The model extends the original CAESAR model, freely available at: http://www.caesarproject.eu/software/

2. MODEL (incl. version number)
Mutagenicity model (CAESAR) (version 2.1.12)

3. SMILES OR OTHER IDENTIFIERS USED AS INPUT FOR THE MODEL
SMILE used : CC(=C)C(=O)OCCCCCCCCCCCCOC(=O)C(C)=C

4. SCIENTIFIC VALIDITY OF THE (Q)SAR MODEL
[Explain how the model fulfils the OECD principles for (Q)SAR model validation. Consider attaching the QMRF or providing a link]
QMRF is attached in this Robust Study Summary.

- Defined endpoint: The model provides a qualitative prediction of mutagenicity on Salmonella typhimurium (Ames test).

- Unambiguous algorithm:
An integrated model was arranged cascading two models: Model A, a trained Support Vector Machine (SVM) classifier, and an additional Model B for false negatives (FNs) removal based on Structural Alerts (SAs) matching. Model B works with two sets of SAs: the first one is related to mutagenicity activity, if no matching is found the second set is checked, and if some matches are found, the prediction is "suspect mutagen". Full reference and details of the used formulas can be found in:
Ferrari T., Gini G. An open source multistep model to predict mutagenicity from statistical analysis and relevant structural alerts. Chemistry Central Journal (2010), 4 (Suppl 1):S2 Structural Alerts have been taken from the Benigni/Bossa rulebase for mutagenicity and carcinogenicity (implemented as a module of Toxtree software).
Full reference and details of the used SAs can be found in:
Benigni R., Bossa C., Jeliazkova N.G., Netzeva T.I., Worth A.P. The Benigni/Bossa rulebase for mutagenicity and carcinogenicity - a module of toxtree. Technical Report EUR 23241 EN, European
Commission - Joint Research Centre 2008.

- Defined domain of applicability:
The applicability domain of predictions is assessed using an Applicability Domain Index (ADI) that has values from 0 (worst case) to 1 (best case). The ADI is calculated by grouping several other indices (see below), each one taking into account a particular issue of the applicability domain. Most of the indices are based on the calculation of the most similar compounds found in the training and test set of the model, calculated by a similarity index that consider molecule's fingerprint and structural aspects (count of atoms, rings and relevant fragments).
For each index, including the final ADI, three intervals for its values are defined, such that the first interval corresponds to a positive evaluation, the second one corresponds to a suspicious evaluation and the last one corresponds to a negative evaluation.

- Appropriate measures of goodness-of-fit and robustness and predictivity:
See the attached QMRF for details on each index. Measured applicability domain scores :
1-Similar molecules with known experimental value. This index takes into account how similar are the first two most similar compounds found. Values near 1 mean that the predicted compound is well represented in the dataset used to build the model, otherwise the prediction could be an extrapolation.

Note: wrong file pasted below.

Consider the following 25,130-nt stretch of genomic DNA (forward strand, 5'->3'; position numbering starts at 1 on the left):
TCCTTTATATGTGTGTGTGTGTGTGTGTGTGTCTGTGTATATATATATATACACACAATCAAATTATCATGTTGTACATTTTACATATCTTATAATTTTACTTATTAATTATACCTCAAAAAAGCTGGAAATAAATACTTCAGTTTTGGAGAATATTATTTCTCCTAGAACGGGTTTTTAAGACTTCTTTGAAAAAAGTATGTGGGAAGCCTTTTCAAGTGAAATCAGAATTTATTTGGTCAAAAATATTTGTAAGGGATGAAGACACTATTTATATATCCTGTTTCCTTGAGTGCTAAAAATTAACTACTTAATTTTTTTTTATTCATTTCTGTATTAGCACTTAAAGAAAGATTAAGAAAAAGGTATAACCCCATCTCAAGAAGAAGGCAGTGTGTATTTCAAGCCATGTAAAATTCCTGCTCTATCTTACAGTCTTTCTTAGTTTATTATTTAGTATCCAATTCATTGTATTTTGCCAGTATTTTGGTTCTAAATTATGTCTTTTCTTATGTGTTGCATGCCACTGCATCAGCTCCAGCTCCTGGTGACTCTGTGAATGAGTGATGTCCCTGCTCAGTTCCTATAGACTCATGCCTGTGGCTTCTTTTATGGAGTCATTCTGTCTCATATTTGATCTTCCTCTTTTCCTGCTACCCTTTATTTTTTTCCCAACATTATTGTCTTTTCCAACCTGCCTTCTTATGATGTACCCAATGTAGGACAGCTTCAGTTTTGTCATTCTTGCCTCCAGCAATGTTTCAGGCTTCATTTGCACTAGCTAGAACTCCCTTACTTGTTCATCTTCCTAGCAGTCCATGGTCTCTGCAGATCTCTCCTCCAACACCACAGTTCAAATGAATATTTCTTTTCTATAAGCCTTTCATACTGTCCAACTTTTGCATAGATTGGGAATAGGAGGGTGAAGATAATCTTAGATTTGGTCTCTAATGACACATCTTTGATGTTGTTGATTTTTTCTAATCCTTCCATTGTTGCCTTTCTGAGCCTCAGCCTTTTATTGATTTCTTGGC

2-Accuracy of prediction for similar molecules. This index takes into account the classification accuracy in prediction for the two most similar compounds found. Values near 1 mean that the predicted compounds falls in an area of the model's space where the model gives reliable predictions (no misclassifications), otherwise the lower is the value, the worse the model behaves.
3-Concordance for similar molecules . This index takes into account the difference between the predicted value and the experimental values of the two most similar compounds. Values near 0 mean that the prediction made disagrees with the values found in the model's space, thus the prediction could be unreliable.
4-Atom Centered Fragments similarity check. This index takes into account the presence of one or more fragments that aren't found in the training set, or that are rare fragments. First order atom centered fragments from all molecules in the training set are calculated, then compared with the first order atom centered fragments from the predicted compound; then the index is calculated as following: a first index RARE takes into account rare fragments (those who occur less than three times in the training set), having value of 1 if no such fragments are found, 0.85 if up to 2 fragments are found, 0.7 if more than 2 fragments are found; a second index NOTFOUND takes into account not found fragments, having value of 1 if no such fragments are found, 0.6 if a fragments is found, 0.4 if more than 1 fragment is found.
5-Model descriptors range check. This index checks if the descriptors calculated for the predicted compound are inside the range of descriptors of the training and test set. The index has value 1 if all descriptors are inside the range, 0 if at least one descriptor is out of the range.
6-Global AD Index. The final global index takes into account all the previous indices, in order to give a general global assessment on the applicability domain for the predicted compound.

MODEL STATISTICS:
Following, statistics obtained applying the model to its original dataset:
-Training set: n = 3240; Accuracy = 0.91; Specificity = 0.83; Sensitivity = 0.96
- Test set: n = 804; Accuracy = 0.89; Specificity = 0.82; Sensitivity = 0.93
From these statistics, compounds predicted as Suspicious Mutagen have been omitted. Structural alerts for suspect mutagenicity have been found as follows:
- In the training set: n = 127 (36 mutagen compounds, 91 non-mutagen compounds)
- In the test set: n = 30 (6 mutagen compounds, 27 non-mutagen compounds)
Furthermore, the statistics for the test set considering the Applicability Domain (AD) index is here reported; the AD index is used, as in the final model's assessment, in order to divide results in three
groups (into AD, possibly out of AD, out of AD), showing that compounds considered into AD have better performance than the others:
- Test set with AD index greater than 0.9 (compounds into the AD): n = 442; Accuracy = 0.93; Specificity = 0.85; Sensitivity = 0.97
- Test set with AD index between 0.9 and 0.7 (compounds could be out of AD): n = 250; Accuracy = 0.78; Specificity = 0.73; Sensitivity = 0.84